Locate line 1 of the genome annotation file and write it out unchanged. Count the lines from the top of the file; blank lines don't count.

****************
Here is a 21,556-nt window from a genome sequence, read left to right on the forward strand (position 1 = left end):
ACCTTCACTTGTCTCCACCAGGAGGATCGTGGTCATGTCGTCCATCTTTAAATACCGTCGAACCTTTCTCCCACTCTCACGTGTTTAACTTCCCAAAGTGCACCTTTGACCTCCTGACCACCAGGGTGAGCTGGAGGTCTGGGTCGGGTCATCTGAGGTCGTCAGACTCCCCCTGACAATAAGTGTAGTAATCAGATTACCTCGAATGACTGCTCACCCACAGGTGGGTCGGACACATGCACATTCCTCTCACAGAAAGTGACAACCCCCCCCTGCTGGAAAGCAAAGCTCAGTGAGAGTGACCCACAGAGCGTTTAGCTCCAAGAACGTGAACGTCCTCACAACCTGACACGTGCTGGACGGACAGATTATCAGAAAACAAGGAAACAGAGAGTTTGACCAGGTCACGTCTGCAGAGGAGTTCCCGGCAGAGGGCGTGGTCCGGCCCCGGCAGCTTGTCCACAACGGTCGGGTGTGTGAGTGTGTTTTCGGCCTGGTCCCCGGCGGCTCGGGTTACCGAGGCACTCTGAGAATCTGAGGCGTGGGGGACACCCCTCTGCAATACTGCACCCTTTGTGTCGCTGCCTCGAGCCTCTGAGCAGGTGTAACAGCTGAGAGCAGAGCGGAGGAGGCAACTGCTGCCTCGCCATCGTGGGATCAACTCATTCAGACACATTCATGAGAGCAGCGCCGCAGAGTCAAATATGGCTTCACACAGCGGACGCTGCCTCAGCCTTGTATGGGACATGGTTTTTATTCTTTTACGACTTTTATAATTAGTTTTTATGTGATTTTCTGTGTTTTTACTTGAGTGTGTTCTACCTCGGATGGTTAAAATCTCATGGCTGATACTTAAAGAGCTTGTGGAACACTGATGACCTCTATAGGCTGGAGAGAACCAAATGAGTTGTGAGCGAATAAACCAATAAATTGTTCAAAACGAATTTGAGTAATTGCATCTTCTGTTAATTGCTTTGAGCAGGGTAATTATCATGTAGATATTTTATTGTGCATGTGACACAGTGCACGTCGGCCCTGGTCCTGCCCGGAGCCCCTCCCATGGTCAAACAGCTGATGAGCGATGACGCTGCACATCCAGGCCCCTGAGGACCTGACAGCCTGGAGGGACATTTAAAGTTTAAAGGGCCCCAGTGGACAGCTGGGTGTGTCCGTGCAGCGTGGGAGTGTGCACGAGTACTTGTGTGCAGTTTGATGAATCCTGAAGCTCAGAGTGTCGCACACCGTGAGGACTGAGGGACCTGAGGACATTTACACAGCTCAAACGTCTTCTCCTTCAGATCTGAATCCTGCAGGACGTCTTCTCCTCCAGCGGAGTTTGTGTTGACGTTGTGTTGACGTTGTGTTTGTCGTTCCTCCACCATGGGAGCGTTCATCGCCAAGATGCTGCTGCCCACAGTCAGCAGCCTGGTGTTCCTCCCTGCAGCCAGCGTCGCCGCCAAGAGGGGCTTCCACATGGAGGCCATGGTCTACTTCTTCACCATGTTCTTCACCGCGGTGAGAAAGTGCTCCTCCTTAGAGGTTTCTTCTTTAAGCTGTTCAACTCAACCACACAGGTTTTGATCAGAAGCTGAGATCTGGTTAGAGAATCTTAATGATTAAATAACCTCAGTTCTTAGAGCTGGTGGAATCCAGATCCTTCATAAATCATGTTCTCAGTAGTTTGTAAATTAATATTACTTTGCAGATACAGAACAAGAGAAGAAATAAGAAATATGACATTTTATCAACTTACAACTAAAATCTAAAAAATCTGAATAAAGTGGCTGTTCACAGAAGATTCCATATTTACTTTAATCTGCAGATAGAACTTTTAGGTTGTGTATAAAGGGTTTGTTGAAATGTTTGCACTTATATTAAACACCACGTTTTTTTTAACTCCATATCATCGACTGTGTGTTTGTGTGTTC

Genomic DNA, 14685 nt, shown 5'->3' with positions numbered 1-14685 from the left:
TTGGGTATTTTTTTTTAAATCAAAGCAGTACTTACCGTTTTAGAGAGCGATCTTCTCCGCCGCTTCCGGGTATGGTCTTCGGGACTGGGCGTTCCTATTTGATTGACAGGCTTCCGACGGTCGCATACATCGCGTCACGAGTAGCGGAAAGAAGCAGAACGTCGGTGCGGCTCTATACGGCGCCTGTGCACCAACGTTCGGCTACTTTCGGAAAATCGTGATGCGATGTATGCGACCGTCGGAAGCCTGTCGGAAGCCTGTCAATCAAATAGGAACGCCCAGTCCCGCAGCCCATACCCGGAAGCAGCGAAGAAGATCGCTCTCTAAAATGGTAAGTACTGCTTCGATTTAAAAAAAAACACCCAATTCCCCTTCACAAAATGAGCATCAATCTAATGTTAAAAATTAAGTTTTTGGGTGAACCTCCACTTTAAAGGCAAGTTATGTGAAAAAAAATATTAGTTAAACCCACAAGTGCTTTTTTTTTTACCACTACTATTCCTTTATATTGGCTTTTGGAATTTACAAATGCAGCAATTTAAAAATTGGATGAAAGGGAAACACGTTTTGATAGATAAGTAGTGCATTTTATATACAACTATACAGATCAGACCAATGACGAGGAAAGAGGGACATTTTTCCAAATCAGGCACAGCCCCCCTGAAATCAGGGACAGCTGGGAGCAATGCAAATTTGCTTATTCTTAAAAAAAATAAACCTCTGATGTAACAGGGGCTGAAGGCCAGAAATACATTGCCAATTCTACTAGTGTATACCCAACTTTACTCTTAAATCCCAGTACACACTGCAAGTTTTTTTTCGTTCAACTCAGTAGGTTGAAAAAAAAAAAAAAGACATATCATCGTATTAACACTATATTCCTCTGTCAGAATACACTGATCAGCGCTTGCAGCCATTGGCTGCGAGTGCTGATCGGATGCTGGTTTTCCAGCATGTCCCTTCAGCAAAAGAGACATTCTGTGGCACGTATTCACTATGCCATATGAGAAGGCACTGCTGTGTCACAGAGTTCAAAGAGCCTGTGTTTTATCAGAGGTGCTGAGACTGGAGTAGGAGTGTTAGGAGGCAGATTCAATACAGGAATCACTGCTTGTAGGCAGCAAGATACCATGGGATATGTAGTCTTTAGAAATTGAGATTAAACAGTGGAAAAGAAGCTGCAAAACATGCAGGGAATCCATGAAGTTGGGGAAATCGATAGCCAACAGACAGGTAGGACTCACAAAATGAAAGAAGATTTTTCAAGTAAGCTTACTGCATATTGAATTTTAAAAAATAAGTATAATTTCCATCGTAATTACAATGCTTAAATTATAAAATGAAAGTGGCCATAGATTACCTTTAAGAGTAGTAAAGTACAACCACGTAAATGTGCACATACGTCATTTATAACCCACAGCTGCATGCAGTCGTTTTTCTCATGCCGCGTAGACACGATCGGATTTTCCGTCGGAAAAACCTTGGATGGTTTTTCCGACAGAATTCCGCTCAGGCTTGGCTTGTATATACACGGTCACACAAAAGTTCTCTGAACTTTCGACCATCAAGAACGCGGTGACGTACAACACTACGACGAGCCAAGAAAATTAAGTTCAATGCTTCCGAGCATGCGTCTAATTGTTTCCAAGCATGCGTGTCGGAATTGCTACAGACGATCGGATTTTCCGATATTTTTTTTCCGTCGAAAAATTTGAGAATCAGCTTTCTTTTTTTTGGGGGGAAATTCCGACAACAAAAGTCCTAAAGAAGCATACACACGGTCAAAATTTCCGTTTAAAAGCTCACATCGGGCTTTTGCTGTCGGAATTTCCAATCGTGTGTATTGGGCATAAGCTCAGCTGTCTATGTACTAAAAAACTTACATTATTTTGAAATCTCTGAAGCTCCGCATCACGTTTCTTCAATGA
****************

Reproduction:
Here is a 21,556-nt window from a genome sequence, read left to right on the forward strand (position 1 = left end):